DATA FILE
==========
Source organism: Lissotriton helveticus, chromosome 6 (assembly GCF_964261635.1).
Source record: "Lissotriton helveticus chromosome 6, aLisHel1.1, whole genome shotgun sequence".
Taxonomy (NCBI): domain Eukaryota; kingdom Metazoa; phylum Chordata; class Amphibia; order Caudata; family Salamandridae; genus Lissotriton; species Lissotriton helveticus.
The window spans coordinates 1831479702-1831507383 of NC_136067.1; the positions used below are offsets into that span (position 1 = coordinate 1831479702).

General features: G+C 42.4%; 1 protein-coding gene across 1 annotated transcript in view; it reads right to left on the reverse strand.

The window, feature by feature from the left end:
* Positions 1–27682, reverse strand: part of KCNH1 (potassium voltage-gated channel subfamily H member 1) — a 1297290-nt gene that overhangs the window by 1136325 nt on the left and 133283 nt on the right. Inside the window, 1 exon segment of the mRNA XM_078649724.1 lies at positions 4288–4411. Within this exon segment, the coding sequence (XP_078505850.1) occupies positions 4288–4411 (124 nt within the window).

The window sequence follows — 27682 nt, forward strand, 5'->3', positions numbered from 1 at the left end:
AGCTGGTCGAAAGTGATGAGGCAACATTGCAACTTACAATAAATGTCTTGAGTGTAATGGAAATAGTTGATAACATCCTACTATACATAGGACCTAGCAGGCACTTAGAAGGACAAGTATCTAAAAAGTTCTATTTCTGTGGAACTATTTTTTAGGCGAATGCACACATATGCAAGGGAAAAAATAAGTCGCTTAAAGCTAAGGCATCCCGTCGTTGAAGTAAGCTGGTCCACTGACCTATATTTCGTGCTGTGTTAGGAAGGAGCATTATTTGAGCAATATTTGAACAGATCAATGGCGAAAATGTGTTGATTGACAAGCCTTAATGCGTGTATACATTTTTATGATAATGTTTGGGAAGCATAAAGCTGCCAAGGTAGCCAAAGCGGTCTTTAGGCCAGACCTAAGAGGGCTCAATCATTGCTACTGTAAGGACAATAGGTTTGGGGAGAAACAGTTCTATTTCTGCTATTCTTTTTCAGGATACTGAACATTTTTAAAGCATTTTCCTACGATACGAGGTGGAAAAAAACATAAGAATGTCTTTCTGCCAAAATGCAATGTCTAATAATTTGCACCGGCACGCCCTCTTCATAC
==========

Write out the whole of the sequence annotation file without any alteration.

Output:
Source organism: Lissotriton helveticus, chromosome 6 (assembly GCF_964261635.1).
Source record: "Lissotriton helveticus chromosome 6, aLisHel1.1, whole genome shotgun sequence".
Taxonomy (NCBI): domain Eukaryota; kingdom Metazoa; phylum Chordata; class Amphibia; order Caudata; family Salamandridae; genus Lissotriton; species Lissotriton helveticus.
The window spans coordinates 1831479702-1831507383 of NC_136067.1; the positions used below are offsets into that span (position 1 = coordinate 1831479702).

General features: G+C 42.4%; 1 protein-coding gene across 1 annotated transcript in view; it reads right to left on the reverse strand.

The window, feature by feature from the left end:
* Positions 1–27682, reverse strand: part of KCNH1 (potassium voltage-gated channel subfamily H member 1) — a 1297290-nt gene that overhangs the window by 1136325 nt on the left and 133283 nt on the right. Inside the window, 1 exon segment of the mRNA XM_078649724.1 lies at positions 4288–4411. Within this exon segment, the coding sequence (XP_078505850.1) occupies positions 4288–4411 (124 nt within the window).

The window sequence follows — 27682 nt, forward strand, 5'->3', positions numbered from 1 at the left end:
AGCTGGTCGAAAGTGATGAGGCAACATTGCAACTTACAATAAATGTCTTGAGTGTAATGGAAATAGTTGATAACATCCTACTATACATAGGACCTAGCAGGCACTTAGAAGGACAAGTATCTAAAAAGTTCTATTTCTGTGGAACTATTTTTTAGGCGAATGCACACATATGCAAGGGAAAAAATAAGTCGCTTAAAGCTAAGGCATCCCGTCGTTGAAGTAAGCTGGTCCACTGACCTATATTTCGTGCTGTGTTAGGAAGGAGCATTATTTGAGCAATATTTGAACAGATCAATGGCGAAAATGTGTTGATTGACAAGCCTTAATGCGTGTATACATTTTTATGATAATGTTTGGGAAGCATAAAGCTGCCAAGGTAGCCAAAGCGGTCTTTAGGCCAGACCTAAGAGGGCTCAATCATTGCTACTGTAAGGACAATAGGTTTGGGGAGAAACAGTTCTATTTCTGCTATTCTTTTTCAGGATACTGAACATTTTTAAAGCATTTTCCTACGATACGAGGTGGAAAAAAACATAAGAATGTCTTTCTGCCAAAATGCAATGTCTAATAATTTGCACCGGCACGCCCTCTTCATAC